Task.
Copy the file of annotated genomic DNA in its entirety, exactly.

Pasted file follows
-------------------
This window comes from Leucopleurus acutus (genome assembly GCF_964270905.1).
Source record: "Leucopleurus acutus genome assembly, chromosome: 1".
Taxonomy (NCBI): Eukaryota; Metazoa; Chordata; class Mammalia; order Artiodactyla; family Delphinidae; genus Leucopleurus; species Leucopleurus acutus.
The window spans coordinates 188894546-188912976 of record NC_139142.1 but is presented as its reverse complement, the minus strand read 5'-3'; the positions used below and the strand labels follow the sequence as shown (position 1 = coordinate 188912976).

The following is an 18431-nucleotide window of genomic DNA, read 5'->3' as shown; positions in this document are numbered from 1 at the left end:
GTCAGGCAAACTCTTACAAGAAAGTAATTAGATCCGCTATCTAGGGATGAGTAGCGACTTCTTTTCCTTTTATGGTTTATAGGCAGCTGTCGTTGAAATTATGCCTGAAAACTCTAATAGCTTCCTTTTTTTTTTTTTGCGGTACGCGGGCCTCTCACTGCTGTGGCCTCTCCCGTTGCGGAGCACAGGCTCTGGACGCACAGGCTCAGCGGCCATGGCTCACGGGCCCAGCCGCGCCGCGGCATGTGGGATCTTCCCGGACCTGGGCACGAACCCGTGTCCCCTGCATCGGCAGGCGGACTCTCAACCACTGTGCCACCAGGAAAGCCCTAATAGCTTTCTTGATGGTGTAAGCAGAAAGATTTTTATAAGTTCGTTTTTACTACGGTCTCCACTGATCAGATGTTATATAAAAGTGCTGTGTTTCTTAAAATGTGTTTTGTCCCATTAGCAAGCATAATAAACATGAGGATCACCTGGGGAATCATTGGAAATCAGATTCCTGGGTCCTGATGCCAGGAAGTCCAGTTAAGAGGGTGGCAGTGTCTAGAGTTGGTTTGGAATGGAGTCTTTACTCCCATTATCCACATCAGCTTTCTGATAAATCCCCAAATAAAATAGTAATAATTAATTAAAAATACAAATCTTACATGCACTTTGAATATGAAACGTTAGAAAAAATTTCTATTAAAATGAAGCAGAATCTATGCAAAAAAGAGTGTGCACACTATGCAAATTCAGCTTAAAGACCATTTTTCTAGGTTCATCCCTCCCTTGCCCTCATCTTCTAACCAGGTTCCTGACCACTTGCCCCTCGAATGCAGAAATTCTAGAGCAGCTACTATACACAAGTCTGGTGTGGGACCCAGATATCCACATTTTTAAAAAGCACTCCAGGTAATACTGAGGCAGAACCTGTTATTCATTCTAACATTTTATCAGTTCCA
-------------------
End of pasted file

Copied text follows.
This window comes from Leucopleurus acutus (genome assembly GCF_964270905.1).
Source record: "Leucopleurus acutus genome assembly, chromosome: 1".
Taxonomy (NCBI): Eukaryota; Metazoa; Chordata; class Mammalia; order Artiodactyla; family Delphinidae; genus Leucopleurus; species Leucopleurus acutus.
The window spans coordinates 188894546-188912976 of record NC_139142.1 but is presented as its reverse complement, the minus strand read 5'-3'; the positions used below and the strand labels follow the sequence as shown (position 1 = coordinate 188912976).

The following is an 18431-nucleotide window of genomic DNA, read 5'->3' as shown; positions in this document are numbered from 1 at the left end:
GTCAGGCAAACTCTTACAAGAAAGTAATTAGATCCGCTATCTAGGGATGAGTAGCGACTTCTTTTCCTTTTATGGTTTATAGGCAGCTGTCGTTGAAATTATGCCTGAAAACTCTAATAGCTTCCTTTTTTTTTTTTTGCGGTACGCGGGCCTCTCACTGCTGTGGCCTCTCCCGTTGCGGAGCACAGGCTCTGGACGCACAGGCTCAGCGGCCATGGCTCACGGGCCCAGCCGCGCCGCGGCATGTGGGATCTTCCCGGACCTGGGCACGAACCCGTGTCCCCTGCATCGGCAGGCGGACTCTCAACCACTGTGCCACCAGGAAAGCCCTAATAGCTTTCTTGATGGTGTAAGCAGAAAGATTTTTATAAGTTCGTTTTTACTACGGTCTCCACTGATCAGATGTTATATAAAAGTGCTGTGTTTCTTAAAATGTGTTTTGTCCCATTAGCAAGCATAATAAACATGAGGATCACCTGGGGAATCATTGGAAATCAGATTCCTGGGTCCTGATGCCAGGAAGTCCAGTTAAGAGGGTGGCAGTGTCTAGAGTTGGTTTGGAATGGAGTCTTTACTCCCATTATCCACATCAGCTTTCTGATAAATCCCCAAATAAAATAGTAATAATTAATTAAAAATACAAATCTTACATGCACTTTGAATATGAAACGTTAGAAAAAATTTCTATTAAAATGAAGCAGAATCTATGCAAAAAAGAGTGTGCACACTATGCAAATTCAGCTTAAAGACCATTTTTCTAGGTTCATCCCTCCCTTGCCCTCATCTTCTAACCAGGTTCCTGACCACTTGCCCCTCGAATGCAGAAATTCTAGAGCAGCTACTATACACAAGTCTGGTGTGGGACCCAGATATCCACATTTTTAAAAAGCACTCCAGGTAATACTGAGGCAGAACCTGTTATTCATTCTAACATTTTATCAGTTCCA